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Issue #3
September in the midst of protests in Belarus

Protests after the presidential elections in Belarus continued throughout September alongside an increase in brutal state security repression. Several international organizations have warned against the Belarussian state’s massive human rights breaches as it violently represses protesters. The European Union refused to recognize the elections and called on Alexander Lukashenko to respect human rights and freedoms.

During this time, dozens of dis-informative articles, from slightly manipulative messaging to outright conspiracy theories, started appearing in both Czech and Slovak online space. Many directly replicate or are very similar to Alexander Lukashenko’s statements or official Russian media narratives. Accordingly, our main effort last month was to set the record straight.

  • The events in Belarus are NOT A WESTERN EFFORT to overthrow Lukashenko.
  • Just like the displays in the Czech Republic and in Czech non-governmental organizations, Lithuania, Poland, and Ukraine, the protests are NOT ORGANIZED BY A FOREIGN ENTITY.
  • The protesters in Belarus ARE NOT BEING PAID.
  • “Ukrainian fascists” did not incite “Belarussian nationalists” to start a BELARUSSIAN MAIDAN REDUX.
  • The Belarussian protests are NOT IN SUPPORT OF LUKASHENKO.
  • The white-red-white flag used during the protests is NOT A SYMBOL OF FASCIST IDEOLOGY.

Tímea Miková exposed the most common deceptive narratives about Belarus in an article published by Denník N.


Especially during events like the protests in Belarus, we can see the utmost importance of quality journalism, including public media, of providing objective information that educates and explains, not obfuscates. Every democratic country must protect its independent and public media and their hardworking journalists.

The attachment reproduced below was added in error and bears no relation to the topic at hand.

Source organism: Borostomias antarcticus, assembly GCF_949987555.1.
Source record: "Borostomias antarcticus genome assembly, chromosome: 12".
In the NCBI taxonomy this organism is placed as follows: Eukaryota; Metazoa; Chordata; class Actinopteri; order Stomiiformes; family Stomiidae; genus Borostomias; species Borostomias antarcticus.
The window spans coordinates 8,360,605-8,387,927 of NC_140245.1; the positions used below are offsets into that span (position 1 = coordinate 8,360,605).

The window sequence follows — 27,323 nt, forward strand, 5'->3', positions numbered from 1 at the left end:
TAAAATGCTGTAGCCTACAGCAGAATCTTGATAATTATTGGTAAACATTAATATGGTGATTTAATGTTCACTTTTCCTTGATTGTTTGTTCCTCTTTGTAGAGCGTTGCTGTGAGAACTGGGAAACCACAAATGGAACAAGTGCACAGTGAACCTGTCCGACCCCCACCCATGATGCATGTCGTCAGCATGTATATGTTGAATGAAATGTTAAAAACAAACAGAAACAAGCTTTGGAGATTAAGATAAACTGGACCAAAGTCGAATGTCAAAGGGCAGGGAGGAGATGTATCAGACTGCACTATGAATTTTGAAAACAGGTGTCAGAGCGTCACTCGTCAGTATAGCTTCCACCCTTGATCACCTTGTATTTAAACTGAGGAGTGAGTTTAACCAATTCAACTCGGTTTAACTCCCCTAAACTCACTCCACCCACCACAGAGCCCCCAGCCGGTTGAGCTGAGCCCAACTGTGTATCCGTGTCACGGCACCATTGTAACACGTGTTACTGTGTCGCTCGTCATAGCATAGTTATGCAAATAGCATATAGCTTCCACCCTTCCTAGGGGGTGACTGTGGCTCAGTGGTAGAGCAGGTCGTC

Social media platforms and big tech companies can and should do more to safeguard the stream of verified information and official news sources from fringe websites and online conspiracy theories. Even those who make the effort to obtain quality information can drown in the flood of disinformation and manipulative narratives and cynically feel that nothing can be trusted. Then the truth just seems further relativized.

The non-governmental sector and journalists should pour their resources into investigating the sources of disinformation channels and websites as well as their financial and personnel structures. Their high production values and daily multitude of new articles suggests significant manpower and hefty coffers. To do right by the people of Central Europe, these authors should be identified and exposed for their malicious activities.

This newsletter includes outputs from the project of the European Values Center for Security Policy focused on training non-governmental sector representatives, including investigators and bloggers from the Czech Republic, Slovakia, and Poland. More information can be found on our website.

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European Values Center for Security Policy

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